The following season, University shocked Sutherland, the reigning champions, with a thrashing in the first round.  On a soft pitch, slow left-armer Mick O’Sullivan snared 7-30 as Sutherland succumbed for only 84, after which Bruce Collins (57 not out) and Crompton knocked off the runs without any difficulty.  O’Sullivan was brought back to earth in the quarter-final against St George; his nine overs went for 78 runs, as State batsman John Wilson hammered 112.  Collins (69) and Crompton (41) maintained their form, but a target of 282 was never within reach.

The scheduling of matches was more casual than it is today.  In 1971-72, Manly reached the final, only to learn that its State all-rounder, Terry Lee, would be on an interstate study trip when the match was due to be played.  Manly asked the NSWCA to change the date, arguing that the final would attract more spectators if the big-hitting Lee (who had hit 28 sixes in the season so far) played.  Amazingly, the NSWCA agreed to shift the game so that Lee could play, and Manly went on to beat St George in the final.

One of University’s better results in the competition came in December 1972, when a powerful Northern District team was beaten by three runs.  Northern District fielded six players who had represented NSW, or soon would, including Test batsman Ian Davis and spinner David Sincock.  But Ian Fisher’s aggressive 56 and some late swiping by Mitch Thompson and Peter James pushed University’s total to 8 for 201.  Northern District was always just behind in the chase, losing wickets regularly to leg-spinner Alan Manzie, medium-pacer Greg Harper and left-arm seamer Geoff Pike, and ended the game nine wickets down and a boundary away from victory. 

The popularity of the competition encouraged the NSWCA to expand it, and soon teams representing Newcastle, the ACT and the Illawarra were included.  “We were forever being drawn against Newcastle”, says Alan Crompton, “and we never played them at home. The M1 hadn’t been constructed yet, so that meant getting up at 5am on Sunday to be in the car and on the road by 6.  Usually some of the players in the back of the car were a bit the worse for wear after Saturday night.  After we drove up the old winding road, we sometimes had to hunt around the Newcastle suburbs for the ground.  Then when we got there, we played a combined team drawn from the Newcastle competition – and they were a really good side.  It was a time when players were still sometimes chosen directly from the Newcastle competition to play in the State team, and they were always keen to knock off a Sydney club.  I’d say we lost more against them than we won.”

“I played against Newcastle a couple of times”, Fisher says, “once at Newcastle, and once at Waitara Oval.  When we played them at Waitara I invited both teams to my place for a barbecue after the game.  But they brought buses down with all their supporters!  I finished up with a couple of hundred people crammed into my two-bedroom house!”  Newcastle ended University’s promising campaign in the 1972-73 quarter-final, after the Students had outplayed Sydney and Northern District.  The following season, University was badly embarrassed at Gosford by a Hunter Valley team, collapsing for only 85.  But the fast-medium Peter James (5-40) and O’Sullivan (4-7) bundled out the home team inside 22 overs, salvaging a tense five-run victory.  Damon Ridley had played a crucial innings of 14 in what is now recognised as his First Grade debut – almost seven years before his next appearance.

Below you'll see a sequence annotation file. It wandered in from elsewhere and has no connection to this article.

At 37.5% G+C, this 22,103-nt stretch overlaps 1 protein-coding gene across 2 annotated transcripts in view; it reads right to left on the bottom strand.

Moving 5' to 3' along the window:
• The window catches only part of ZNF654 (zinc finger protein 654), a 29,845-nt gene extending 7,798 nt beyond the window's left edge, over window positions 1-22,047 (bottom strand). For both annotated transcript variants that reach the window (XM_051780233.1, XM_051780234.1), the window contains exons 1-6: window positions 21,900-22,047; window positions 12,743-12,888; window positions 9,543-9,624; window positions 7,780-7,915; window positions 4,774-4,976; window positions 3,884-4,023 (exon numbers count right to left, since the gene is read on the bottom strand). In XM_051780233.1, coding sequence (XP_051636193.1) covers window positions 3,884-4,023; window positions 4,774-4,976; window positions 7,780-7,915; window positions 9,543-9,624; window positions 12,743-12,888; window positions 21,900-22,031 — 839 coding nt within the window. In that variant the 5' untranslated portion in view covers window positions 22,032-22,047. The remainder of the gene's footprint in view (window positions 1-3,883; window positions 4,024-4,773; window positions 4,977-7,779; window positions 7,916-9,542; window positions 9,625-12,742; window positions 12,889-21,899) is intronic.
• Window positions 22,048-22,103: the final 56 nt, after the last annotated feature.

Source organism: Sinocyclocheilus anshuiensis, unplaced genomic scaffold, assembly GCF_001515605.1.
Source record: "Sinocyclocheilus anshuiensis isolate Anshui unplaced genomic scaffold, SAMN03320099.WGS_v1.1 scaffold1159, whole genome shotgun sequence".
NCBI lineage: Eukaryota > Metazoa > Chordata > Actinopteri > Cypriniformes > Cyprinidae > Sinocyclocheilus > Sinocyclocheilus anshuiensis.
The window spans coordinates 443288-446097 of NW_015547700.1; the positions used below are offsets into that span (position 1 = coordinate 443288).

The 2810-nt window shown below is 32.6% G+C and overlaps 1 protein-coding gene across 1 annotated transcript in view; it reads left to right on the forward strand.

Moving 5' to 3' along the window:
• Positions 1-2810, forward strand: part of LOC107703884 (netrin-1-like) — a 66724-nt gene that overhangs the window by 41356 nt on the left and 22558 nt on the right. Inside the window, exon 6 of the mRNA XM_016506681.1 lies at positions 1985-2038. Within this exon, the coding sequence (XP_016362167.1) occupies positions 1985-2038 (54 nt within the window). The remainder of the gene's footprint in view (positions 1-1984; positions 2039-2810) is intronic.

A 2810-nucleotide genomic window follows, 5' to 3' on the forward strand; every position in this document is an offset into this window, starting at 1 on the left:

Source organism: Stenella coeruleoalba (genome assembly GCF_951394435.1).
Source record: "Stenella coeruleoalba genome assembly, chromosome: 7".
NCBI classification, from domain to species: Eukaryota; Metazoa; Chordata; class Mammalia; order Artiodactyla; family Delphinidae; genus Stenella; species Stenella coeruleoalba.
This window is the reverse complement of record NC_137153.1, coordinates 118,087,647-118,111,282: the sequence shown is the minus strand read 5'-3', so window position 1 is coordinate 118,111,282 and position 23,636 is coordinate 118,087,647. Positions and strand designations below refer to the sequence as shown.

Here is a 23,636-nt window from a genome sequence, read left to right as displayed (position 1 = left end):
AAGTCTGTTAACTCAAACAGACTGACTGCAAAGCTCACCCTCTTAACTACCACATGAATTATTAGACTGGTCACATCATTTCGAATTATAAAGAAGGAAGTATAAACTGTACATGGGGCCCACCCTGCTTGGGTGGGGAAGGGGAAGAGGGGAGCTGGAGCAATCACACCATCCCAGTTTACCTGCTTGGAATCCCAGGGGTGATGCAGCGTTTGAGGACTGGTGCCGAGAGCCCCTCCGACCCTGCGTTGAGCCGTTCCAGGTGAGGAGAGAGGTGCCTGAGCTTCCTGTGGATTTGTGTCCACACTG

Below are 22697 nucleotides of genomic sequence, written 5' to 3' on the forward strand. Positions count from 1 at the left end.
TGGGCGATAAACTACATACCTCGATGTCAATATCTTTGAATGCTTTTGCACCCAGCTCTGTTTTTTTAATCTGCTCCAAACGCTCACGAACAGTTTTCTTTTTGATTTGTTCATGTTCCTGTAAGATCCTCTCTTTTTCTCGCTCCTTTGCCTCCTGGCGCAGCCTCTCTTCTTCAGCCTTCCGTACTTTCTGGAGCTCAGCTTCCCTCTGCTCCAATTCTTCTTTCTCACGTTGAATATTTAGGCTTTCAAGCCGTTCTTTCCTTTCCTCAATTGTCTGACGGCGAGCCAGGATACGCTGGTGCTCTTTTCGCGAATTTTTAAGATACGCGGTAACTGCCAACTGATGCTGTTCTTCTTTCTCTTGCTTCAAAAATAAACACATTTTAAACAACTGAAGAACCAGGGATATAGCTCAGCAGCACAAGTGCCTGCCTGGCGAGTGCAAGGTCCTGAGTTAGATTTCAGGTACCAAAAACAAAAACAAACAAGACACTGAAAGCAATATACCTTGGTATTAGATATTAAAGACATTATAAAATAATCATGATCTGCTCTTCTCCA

There may never have been a stronger Sydney limited-overs team than the side Western Suburbs assembled in the mid-1970s.  The formidable Bob Simpson opened the innings, followed by Test-class strokeplayers Peter Toohey and Gary Gilmour, who was a one-day match-winner in international cricket, let alone in the Sydney suburbs.  Opposing batsmen had to contend with Gilmour’s lively late swing, and two other NSW representatives, burly speedster Brian Rhodes and wily swing bowler Wally Wellham.  Like Balmain, Western Suburbs won the Rothmans Cup twice.

University ended the competition the way it began, with a match against Northern District.  Peter James, with 5-37, restricted the powerful Northern District side to 150, but an interesting chase was cut short by rain, and University lost on run rate.  Altogether in Rothmans Cup games, James took 23 wickets at 21.22 and scored 251 runs at 27.88.  If the six wickets he took in Rothmans Cup games in 1973-74 are added to his 65 First Grade wickets, then he collected a total of 71 wickets in Firsts that season, which would stand as a club record.  No-one scored more runs for University in the competition than keeper-batsman Alan Crompton (271 at 19.36) while, to no-one’s surprise, the leading wicket-taker was Mick O’Sullivan (26 at 14.46).  When the Club’s records are adjusted, James will move past 300 wickets in First Grade, and O’Sullivan past 800 in all grades.  Although they played only occasionally, Bruce Collins (164 runs at 54.66) and Mitch Thompson (157 at 31.40) did well with the bat, while left arm swing bowler Geoff Pike took ten wickets at 14.50 apiece.  Opening bowler Chris McRae played only one Rothmans match, against Manly in 1973-74, in which he took 4-10 yet still finished on the losing side: University needed three to win from as many deliveries when McRae was dismissed by the tall Manly leg-spinner, Tom Spencer.  Stuart Grant appeared in the match against Newcastle in 1974-75 and now, forty years after the event, is awarded his one and only First Grade cap as a result.

In 1976-77, the Rothmans Cup was shelved, crowded out of the schedule by a new, short-lived competition known as the State Cup, which was designed as an additional tier between Grade and State cricket and featured teams like City Central and City West.  It was another ten years before a distinct limited-overs competition was reintroduced to Sydney cricket, in 1985-86.  Remember the Benson & Hedges Cup?